“Using unique multi-material technology, customers can now even print the rigid plastic frame along with the clear transparent lens all in a single build — requiring no assembly — in just a matter of hours,” added Middleton. “When it comes to product design, this is revolutionary. The days of producing a single, low quality prototype over a number of days or weeks are gone.”
Direct digital manufacturing
But as 3D printing systems become better and cheaper, the technology is being used for the manufacturing of finished products as well. “We’re also seeing an increase in manufacturers using 3D printing to produce short-run production parts that can be used directly in the final product, which is a big step forward from the world of prototyping to direct digital manufacturing,” observed Middleton.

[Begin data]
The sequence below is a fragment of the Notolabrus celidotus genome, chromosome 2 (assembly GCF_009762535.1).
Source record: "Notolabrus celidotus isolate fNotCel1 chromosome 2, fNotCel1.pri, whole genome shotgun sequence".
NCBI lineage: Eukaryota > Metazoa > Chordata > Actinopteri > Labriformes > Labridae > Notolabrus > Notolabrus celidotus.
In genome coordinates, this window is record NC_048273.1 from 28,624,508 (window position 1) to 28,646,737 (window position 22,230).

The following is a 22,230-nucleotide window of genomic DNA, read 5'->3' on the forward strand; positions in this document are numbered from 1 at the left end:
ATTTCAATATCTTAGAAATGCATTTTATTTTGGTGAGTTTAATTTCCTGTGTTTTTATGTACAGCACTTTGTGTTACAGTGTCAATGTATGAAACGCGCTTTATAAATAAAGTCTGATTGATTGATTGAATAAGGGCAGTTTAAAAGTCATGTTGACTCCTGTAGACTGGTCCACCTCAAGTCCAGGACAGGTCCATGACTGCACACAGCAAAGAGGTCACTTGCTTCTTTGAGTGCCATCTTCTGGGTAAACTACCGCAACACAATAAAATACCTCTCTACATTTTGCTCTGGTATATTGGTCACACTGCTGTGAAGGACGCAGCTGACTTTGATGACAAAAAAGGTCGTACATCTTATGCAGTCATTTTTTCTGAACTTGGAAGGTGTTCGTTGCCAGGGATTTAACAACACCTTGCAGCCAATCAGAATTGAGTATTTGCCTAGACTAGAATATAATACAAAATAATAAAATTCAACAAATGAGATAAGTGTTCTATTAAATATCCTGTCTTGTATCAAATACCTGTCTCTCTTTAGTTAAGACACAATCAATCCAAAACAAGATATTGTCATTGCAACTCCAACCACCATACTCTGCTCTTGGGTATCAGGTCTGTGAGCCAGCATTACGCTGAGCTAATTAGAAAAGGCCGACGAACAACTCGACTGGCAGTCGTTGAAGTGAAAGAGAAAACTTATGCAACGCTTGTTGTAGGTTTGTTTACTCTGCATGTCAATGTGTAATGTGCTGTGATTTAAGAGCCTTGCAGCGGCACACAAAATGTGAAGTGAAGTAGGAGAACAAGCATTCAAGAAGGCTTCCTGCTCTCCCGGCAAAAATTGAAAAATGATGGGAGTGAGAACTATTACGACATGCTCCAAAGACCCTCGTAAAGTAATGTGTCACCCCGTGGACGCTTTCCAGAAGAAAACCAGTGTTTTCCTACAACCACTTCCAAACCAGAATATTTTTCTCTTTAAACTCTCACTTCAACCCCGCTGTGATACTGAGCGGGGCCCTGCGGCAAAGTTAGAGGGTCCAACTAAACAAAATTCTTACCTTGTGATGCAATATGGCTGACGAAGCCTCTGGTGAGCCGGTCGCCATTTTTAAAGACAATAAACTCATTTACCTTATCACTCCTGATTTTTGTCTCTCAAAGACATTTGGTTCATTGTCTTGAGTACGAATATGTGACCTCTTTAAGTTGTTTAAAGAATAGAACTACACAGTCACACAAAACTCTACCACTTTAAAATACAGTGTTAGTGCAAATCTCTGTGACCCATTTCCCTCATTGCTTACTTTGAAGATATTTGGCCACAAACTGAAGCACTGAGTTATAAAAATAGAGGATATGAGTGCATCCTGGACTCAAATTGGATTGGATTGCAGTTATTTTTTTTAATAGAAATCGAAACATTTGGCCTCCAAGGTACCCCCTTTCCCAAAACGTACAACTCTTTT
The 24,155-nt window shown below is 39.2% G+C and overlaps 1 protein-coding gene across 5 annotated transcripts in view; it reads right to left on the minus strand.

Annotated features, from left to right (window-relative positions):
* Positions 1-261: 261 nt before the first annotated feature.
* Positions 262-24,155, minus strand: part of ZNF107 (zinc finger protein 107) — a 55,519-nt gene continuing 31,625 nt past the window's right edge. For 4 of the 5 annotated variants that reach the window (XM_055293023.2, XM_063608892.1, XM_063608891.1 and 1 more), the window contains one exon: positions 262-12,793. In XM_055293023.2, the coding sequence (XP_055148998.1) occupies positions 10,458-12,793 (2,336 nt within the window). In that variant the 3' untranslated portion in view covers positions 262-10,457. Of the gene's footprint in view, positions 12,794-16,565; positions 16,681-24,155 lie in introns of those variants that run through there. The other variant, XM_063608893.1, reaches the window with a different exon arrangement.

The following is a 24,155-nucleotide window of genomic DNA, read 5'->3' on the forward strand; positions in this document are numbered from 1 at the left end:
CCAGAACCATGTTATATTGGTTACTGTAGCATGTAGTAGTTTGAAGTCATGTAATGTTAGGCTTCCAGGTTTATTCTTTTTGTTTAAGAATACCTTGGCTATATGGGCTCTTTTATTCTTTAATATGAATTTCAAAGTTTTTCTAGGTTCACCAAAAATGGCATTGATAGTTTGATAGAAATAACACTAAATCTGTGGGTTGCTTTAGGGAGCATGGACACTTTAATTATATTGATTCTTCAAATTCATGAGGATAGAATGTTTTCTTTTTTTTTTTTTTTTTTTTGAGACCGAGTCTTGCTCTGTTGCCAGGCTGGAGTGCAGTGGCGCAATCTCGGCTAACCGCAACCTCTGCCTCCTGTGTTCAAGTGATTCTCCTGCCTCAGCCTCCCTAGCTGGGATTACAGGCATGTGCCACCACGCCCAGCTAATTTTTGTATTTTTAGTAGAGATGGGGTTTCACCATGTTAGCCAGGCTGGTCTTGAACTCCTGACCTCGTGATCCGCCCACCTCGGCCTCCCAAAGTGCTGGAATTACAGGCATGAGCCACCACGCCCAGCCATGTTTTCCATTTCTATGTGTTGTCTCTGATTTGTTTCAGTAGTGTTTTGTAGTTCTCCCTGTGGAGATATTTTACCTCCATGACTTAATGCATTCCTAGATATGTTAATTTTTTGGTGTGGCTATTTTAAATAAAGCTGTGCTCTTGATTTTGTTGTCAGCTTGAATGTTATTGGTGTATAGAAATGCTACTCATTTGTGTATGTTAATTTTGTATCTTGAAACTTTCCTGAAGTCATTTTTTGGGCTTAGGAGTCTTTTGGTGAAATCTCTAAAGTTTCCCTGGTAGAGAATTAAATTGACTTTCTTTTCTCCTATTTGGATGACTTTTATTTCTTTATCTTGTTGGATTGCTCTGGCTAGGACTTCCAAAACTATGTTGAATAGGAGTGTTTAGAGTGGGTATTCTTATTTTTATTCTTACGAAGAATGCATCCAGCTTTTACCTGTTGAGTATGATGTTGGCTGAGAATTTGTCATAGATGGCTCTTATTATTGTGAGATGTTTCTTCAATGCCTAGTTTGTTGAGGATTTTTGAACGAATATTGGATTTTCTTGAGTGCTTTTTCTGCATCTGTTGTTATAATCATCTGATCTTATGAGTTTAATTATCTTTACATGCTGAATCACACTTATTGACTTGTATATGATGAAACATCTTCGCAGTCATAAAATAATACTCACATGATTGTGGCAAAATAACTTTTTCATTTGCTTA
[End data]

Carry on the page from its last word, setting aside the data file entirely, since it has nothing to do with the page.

Marc Levinson is the CEO of Protos, a start-up based in San Francisco that makes 3D-printed eyewear. “When studying industrial design in college, I was looking to start a venture that combined my specialised interest and knowledge in 3D printing with the skills of some of my classmates,” said Levinson. “With all of the interesting implications behind 3D printing, it was still very much a process meant for prototyping. We’ve spent the last few years developing a proprietary material and workflow that yields a product we are very proud to sell directly to customers.”
Importantly, digital fabrication processes like 3D printing make the per item cost of producing one of something the same as the per item cost of producing 10,000. And while, at high volumes, 3D printing systems are not as cost-efficient as traditional mass production techniques, like metal cutting or plastic injection moulding, they are set to become better and cheaper over time, radically lowering barriers to entry for start-ups like Protos, no matter how small their production runs.
“With traditional methods of manufacturing, eyewear companies need to mass produce thousands of the same exact frame. With 3D printing, we are not constrained by the same rules or properties, so each pair of glasses can be unique,” said Levinson.